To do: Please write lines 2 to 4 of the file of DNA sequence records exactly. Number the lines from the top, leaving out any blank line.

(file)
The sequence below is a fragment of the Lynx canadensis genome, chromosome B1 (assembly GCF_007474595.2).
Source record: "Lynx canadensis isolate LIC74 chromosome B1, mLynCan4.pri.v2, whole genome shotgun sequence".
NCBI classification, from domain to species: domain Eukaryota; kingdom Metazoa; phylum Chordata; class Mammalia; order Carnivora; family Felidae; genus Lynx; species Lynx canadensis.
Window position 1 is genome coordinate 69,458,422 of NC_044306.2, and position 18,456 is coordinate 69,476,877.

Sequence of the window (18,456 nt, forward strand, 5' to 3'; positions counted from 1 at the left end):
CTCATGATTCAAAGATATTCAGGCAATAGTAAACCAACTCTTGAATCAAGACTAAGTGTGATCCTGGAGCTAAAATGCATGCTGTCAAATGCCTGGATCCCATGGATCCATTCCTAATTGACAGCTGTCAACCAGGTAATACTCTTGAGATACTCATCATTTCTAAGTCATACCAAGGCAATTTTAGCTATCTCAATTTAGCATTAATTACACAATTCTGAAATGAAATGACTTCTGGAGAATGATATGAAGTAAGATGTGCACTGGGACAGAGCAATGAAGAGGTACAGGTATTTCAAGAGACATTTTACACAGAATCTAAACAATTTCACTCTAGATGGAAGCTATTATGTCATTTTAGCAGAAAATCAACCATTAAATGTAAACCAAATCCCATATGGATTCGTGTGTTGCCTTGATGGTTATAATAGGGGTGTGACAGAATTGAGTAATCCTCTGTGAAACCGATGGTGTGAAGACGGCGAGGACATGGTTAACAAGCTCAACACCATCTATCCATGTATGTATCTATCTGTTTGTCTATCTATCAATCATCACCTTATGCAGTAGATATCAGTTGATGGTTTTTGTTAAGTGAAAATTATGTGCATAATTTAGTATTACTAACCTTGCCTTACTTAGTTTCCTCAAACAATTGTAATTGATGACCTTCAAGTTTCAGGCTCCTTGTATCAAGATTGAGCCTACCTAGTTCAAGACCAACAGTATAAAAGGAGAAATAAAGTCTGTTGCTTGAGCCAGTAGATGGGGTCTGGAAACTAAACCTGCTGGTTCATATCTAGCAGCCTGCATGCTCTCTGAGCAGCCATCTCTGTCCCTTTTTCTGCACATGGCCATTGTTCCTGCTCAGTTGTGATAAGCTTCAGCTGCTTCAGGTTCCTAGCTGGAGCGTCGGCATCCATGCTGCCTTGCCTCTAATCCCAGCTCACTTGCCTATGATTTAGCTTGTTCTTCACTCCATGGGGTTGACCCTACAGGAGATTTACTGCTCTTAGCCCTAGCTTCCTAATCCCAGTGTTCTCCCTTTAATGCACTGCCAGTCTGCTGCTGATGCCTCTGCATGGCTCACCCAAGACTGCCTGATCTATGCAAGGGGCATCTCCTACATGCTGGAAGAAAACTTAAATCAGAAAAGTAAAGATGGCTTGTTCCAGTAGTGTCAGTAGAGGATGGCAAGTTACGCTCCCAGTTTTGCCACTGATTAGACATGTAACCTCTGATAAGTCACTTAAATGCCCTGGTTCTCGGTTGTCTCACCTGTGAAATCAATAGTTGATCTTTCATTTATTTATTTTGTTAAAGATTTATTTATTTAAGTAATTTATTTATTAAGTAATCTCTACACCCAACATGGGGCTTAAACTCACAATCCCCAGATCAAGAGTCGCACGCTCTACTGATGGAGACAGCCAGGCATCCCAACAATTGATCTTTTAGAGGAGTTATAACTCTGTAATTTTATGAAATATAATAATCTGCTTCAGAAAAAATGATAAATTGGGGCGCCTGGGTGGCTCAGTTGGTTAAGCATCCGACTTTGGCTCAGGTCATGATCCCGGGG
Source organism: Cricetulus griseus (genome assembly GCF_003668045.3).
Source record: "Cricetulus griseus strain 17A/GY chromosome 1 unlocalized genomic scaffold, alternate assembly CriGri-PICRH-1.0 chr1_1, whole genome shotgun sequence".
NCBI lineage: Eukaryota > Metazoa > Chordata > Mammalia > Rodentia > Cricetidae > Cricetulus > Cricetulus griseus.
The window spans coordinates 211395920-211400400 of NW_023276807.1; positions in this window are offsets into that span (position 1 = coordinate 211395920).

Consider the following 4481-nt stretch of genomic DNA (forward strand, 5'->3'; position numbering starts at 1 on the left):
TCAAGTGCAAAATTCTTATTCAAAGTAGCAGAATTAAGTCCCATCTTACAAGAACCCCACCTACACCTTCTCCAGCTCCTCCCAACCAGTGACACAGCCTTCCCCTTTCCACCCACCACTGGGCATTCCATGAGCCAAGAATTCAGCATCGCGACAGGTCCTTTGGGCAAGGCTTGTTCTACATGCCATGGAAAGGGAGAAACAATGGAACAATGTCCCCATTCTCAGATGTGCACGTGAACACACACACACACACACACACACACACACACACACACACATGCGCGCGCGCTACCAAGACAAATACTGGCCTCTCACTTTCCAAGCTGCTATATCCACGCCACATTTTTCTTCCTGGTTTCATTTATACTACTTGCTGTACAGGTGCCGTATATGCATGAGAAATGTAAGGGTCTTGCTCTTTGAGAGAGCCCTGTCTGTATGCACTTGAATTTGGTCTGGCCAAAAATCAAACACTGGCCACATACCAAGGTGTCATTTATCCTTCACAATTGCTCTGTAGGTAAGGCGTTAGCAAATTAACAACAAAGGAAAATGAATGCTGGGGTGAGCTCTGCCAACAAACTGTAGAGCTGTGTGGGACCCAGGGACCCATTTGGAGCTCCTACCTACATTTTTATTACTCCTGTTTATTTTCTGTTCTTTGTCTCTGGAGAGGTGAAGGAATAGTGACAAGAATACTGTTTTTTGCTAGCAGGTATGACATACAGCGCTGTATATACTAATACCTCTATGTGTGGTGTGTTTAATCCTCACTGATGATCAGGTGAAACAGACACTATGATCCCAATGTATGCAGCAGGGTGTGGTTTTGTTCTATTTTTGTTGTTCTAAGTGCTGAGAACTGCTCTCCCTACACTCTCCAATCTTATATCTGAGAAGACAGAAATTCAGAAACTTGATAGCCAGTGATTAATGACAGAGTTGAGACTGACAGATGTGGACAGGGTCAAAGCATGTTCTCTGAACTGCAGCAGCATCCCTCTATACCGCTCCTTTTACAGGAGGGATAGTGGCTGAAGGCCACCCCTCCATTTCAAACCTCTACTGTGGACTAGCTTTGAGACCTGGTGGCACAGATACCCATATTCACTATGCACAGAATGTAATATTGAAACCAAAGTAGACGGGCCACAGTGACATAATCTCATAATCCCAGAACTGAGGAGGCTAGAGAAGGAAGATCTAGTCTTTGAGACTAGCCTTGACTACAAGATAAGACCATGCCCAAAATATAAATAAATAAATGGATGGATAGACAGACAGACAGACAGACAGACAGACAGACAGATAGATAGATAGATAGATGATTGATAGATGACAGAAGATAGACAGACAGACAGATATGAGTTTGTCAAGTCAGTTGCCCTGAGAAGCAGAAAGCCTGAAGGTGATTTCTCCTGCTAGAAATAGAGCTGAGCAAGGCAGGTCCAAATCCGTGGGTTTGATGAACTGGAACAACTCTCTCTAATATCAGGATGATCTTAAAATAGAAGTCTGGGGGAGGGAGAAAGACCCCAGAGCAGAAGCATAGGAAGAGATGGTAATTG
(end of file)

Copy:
Source record: "Lynx canadensis isolate LIC74 chromosome B1, mLynCan4.pri.v2, whole genome shotgun sequence".
NCBI classification, from domain to species: domain Eukaryota; kingdom Metazoa; phylum Chordata; class Mammalia; order Carnivora; family Felidae; genus Lynx; species Lynx canadensis.
Window position 1 is genome coordinate 69,458,422 of NC_044306.2, and position 18,456 is coordinate 69,476,877.